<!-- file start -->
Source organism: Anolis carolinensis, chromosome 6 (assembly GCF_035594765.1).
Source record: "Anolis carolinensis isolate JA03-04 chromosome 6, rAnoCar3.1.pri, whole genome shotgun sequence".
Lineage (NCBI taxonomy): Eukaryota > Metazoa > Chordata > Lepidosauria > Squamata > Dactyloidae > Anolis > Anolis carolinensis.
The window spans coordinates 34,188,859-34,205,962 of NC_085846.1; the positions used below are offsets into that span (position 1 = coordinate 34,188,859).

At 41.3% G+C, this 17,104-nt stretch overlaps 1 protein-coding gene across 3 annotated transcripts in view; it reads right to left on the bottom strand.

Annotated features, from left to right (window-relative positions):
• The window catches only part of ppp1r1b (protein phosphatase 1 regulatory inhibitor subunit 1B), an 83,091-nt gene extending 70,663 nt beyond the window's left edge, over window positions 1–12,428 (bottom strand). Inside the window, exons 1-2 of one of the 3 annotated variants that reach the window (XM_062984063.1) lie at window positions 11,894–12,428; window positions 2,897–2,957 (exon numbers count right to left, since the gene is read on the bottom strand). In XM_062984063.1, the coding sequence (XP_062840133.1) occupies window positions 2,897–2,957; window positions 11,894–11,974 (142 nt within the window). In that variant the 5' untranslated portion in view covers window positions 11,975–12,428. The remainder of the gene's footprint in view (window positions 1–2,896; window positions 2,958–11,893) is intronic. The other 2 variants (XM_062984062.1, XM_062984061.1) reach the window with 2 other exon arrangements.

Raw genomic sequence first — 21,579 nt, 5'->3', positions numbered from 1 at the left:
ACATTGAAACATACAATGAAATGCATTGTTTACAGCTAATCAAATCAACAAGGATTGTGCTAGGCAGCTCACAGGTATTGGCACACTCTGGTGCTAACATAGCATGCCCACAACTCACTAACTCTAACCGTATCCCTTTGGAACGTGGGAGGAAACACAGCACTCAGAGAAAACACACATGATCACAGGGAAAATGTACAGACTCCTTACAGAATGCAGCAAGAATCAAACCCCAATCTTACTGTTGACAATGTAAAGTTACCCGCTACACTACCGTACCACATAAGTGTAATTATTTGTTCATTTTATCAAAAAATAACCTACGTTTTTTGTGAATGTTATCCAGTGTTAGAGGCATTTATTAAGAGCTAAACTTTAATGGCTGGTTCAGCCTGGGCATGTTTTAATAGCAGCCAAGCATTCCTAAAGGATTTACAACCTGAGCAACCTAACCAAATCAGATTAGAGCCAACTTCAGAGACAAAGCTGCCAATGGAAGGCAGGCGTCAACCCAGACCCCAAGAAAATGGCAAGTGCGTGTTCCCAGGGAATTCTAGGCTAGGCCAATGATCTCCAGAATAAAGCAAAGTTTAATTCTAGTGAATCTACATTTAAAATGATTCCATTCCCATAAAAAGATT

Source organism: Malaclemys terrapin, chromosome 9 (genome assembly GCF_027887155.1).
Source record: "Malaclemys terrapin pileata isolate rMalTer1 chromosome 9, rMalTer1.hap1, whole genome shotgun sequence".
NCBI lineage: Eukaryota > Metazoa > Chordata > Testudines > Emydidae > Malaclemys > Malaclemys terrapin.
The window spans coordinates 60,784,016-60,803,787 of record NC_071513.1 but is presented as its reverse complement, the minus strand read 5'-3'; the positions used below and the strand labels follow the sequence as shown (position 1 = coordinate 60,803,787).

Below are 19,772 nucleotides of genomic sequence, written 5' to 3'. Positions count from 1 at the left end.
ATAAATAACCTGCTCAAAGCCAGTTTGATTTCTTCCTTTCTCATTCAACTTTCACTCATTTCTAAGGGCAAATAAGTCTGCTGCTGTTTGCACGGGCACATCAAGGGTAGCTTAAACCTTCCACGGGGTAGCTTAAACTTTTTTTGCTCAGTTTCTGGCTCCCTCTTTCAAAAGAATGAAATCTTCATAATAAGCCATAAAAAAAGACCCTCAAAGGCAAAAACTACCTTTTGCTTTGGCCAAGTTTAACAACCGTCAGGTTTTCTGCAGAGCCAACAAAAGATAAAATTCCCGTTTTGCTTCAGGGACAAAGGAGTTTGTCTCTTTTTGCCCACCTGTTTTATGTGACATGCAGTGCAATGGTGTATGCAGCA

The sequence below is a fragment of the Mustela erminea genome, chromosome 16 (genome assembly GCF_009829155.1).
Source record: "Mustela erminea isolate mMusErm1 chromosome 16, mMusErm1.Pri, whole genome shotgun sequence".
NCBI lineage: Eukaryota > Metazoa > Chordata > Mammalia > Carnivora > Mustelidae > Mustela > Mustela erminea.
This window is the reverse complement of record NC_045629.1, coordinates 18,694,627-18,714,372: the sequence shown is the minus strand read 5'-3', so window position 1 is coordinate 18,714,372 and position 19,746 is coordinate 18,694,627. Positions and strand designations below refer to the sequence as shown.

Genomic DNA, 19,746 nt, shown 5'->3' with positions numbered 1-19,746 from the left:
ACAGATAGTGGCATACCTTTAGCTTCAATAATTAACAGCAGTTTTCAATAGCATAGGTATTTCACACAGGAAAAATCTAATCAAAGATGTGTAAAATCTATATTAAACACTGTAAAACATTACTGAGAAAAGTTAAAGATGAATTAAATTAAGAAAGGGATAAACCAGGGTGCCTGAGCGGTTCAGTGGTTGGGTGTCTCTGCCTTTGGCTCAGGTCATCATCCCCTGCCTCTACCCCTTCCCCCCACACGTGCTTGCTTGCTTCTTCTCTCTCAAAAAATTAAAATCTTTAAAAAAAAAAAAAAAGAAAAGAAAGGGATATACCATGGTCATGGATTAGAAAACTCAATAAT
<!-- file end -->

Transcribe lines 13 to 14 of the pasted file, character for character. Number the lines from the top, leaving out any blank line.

The window spans coordinates 60,784,016-60,803,787 of record NC_071513.1 but is presented as its reverse complement, the minus strand read 5'-3'; the positions used below and the strand labels follow the sequence as shown (position 1 = coordinate 60,803,787).

Below are 19,772 nucleotides of genomic sequence, written 5' to 3'. Positions count from 1 at the left end.